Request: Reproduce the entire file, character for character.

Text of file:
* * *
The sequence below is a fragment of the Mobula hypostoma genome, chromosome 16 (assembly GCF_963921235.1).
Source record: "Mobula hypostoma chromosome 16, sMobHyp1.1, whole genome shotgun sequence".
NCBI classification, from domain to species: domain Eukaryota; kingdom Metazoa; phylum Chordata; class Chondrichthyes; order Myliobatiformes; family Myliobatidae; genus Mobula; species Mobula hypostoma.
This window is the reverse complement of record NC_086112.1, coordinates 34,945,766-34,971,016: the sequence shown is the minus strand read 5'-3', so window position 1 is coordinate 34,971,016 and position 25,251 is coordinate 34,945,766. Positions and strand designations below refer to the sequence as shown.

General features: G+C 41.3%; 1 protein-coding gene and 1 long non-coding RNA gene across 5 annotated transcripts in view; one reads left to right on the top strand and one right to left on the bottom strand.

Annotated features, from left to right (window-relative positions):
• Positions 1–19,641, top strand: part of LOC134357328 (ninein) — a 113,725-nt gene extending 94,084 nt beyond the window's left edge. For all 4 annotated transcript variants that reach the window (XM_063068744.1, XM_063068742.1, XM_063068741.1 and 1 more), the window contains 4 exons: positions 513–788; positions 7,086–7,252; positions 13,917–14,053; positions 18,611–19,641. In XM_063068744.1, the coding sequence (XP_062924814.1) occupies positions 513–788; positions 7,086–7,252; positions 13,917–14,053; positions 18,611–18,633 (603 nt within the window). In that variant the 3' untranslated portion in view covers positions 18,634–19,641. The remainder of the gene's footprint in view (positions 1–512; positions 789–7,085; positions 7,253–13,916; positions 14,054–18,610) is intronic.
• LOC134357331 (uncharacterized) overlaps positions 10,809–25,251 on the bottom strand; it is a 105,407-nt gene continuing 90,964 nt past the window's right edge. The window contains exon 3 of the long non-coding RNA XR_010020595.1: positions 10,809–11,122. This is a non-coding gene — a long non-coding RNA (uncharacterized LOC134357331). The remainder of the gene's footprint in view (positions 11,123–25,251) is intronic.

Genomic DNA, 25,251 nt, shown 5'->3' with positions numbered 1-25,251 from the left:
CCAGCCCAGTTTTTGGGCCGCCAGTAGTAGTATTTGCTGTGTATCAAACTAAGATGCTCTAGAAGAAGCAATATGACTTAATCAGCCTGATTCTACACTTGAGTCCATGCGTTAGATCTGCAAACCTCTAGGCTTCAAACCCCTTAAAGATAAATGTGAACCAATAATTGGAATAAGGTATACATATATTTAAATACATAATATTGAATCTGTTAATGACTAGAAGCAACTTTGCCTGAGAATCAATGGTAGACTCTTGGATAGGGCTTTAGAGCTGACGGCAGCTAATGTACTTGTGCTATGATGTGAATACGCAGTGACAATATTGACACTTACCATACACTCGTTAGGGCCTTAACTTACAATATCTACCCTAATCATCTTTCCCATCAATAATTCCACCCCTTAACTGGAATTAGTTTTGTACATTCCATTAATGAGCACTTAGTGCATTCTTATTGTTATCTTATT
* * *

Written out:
The sequence below is a fragment of the Mobula hypostoma genome, chromosome 16 (assembly GCF_963921235.1).
Source record: "Mobula hypostoma chromosome 16, sMobHyp1.1, whole genome shotgun sequence".
NCBI classification, from domain to species: domain Eukaryota; kingdom Metazoa; phylum Chordata; class Chondrichthyes; order Myliobatiformes; family Myliobatidae; genus Mobula; species Mobula hypostoma.
This window is the reverse complement of record NC_086112.1, coordinates 34,945,766-34,971,016: the sequence shown is the minus strand read 5'-3', so window position 1 is coordinate 34,971,016 and position 25,251 is coordinate 34,945,766. Positions and strand designations below refer to the sequence as shown.

General features: G+C 41.3%; 1 protein-coding gene and 1 long non-coding RNA gene across 5 annotated transcripts in view; one reads left to right on the top strand and one right to left on the bottom strand.

Annotated features, from left to right (window-relative positions):
• Positions 1–19,641, top strand: part of LOC134357328 (ninein) — a 113,725-nt gene extending 94,084 nt beyond the window's left edge. For all 4 annotated transcript variants that reach the window (XM_063068744.1, XM_063068742.1, XM_063068741.1 and 1 more), the window contains 4 exons: positions 513–788; positions 7,086–7,252; positions 13,917–14,053; positions 18,611–19,641. In XM_063068744.1, the coding sequence (XP_062924814.1) occupies positions 513–788; positions 7,086–7,252; positions 13,917–14,053; positions 18,611–18,633 (603 nt within the window). In that variant the 3' untranslated portion in view covers positions 18,634–19,641. The remainder of the gene's footprint in view (positions 1–512; positions 789–7,085; positions 7,253–13,916; positions 14,054–18,610) is intronic.
• LOC134357331 (uncharacterized) overlaps positions 10,809–25,251 on the bottom strand; it is a 105,407-nt gene continuing 90,964 nt past the window's right edge. The window contains exon 3 of the long non-coding RNA XR_010020595.1: positions 10,809–11,122. This is a non-coding gene — a long non-coding RNA (uncharacterized LOC134357331). The remainder of the gene's footprint in view (positions 11,123–25,251) is intronic.

Genomic DNA, 25,251 nt, shown 5'->3' with positions numbered 1-25,251 from the left:
CCAGCCCAGTTTTTGGGCCGCCAGTAGTAGTATTTGCTGTGTATCAAACTAAGATGCTCTAGAAGAAGCAATATGACTTAATCAGCCTGATTCTACACTTGAGTCCATGCGTTAGATCTGCAAACCTCTAGGCTTCAAACCCCTTAAAGATAAATGTGAACCAATAATTGGAATAAGGTATACATATATTTAAATACATAATATTGAATCTGTTAATGACTAGAAGCAACTTTGCCTGAGAATCAATGGTAGACTCTTGGATAGGGCTTTAGAGCTGACGGCAGCTAATGTACTTGTGCTATGATGTGAATACGCAGTGACAATATTGACACTTACCATACACTCGTTAGGGCCTTAACTTACAATATCTACCCTAATCATCTTTCCCATCAATAATTCCACCCCTTAACTGGAATTAGTTTTGTACATTCCATTAATGAGCACTTAGTGCATTCTTATTGTTATCTTATT